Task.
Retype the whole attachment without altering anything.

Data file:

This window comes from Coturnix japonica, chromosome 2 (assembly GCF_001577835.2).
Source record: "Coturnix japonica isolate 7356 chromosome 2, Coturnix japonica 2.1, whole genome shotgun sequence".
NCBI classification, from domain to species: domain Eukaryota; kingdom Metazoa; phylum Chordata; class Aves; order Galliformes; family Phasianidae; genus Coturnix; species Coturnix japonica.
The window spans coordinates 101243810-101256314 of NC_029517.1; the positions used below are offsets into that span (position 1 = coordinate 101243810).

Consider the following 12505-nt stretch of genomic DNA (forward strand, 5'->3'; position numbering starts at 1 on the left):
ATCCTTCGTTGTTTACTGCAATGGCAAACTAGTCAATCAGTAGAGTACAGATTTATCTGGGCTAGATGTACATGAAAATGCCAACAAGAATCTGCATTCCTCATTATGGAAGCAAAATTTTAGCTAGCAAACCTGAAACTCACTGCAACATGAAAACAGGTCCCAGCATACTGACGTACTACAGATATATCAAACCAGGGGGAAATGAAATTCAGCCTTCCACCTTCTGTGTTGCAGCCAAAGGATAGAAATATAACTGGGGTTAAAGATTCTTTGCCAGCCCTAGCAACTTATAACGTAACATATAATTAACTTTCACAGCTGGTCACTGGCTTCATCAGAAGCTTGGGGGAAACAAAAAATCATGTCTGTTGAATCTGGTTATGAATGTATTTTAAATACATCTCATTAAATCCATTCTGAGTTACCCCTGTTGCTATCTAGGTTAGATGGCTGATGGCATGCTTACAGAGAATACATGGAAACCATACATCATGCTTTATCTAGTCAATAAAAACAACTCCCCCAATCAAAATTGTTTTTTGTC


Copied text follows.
This window comes from Coturnix japonica, chromosome 2 (assembly GCF_001577835.2).
Source record: "Coturnix japonica isolate 7356 chromosome 2, Coturnix japonica 2.1, whole genome shotgun sequence".
NCBI classification, from domain to species: domain Eukaryota; kingdom Metazoa; phylum Chordata; class Aves; order Galliformes; family Phasianidae; genus Coturnix; species Coturnix japonica.
The window spans coordinates 101243810-101256314 of NC_029517.1; the positions used below are offsets into that span (position 1 = coordinate 101243810).

Consider the following 12505-nt stretch of genomic DNA (forward strand, 5'->3'; position numbering starts at 1 on the left):
ATCCTTCGTTGTTTACTGCAATGGCAAACTAGTCAATCAGTAGAGTACAGATTTATCTGGGCTAGATGTACATGAAAATGCCAACAAGAATCTGCATTCCTCATTATGGAAGCAAAATTTTAGCTAGCAAACCTGAAACTCACTGCAACATGAAAACAGGTCCCAGCATACTGACGTACTACAGATATATCAAACCAGGGGGAAATGAAATTCAGCCTTCCACCTTCTGTGTTGCAGCCAAAGGATAGAAATATAACTGGGGTTAAAGATTCTTTGCCAGCCCTAGCAACTTATAACGTAACATATAATTAACTTTCACAGCTGGTCACTGGCTTCATCAGAAGCTTGGGGGAAACAAAAAATCATGTCTGTTGAATCTGGTTATGAATGTATTTTAAATACATCTCATTAAATCCATTCTGAGTTACCCCTGTTGCTATCTAGGTTAGATGGCTGATGGCATGCTTACAGAGAATACATGGAAACCATACATCATGCTTTATCTAGTCAATAAAAACAACTCCCCCAATCAAAATTGTTTTTTGTC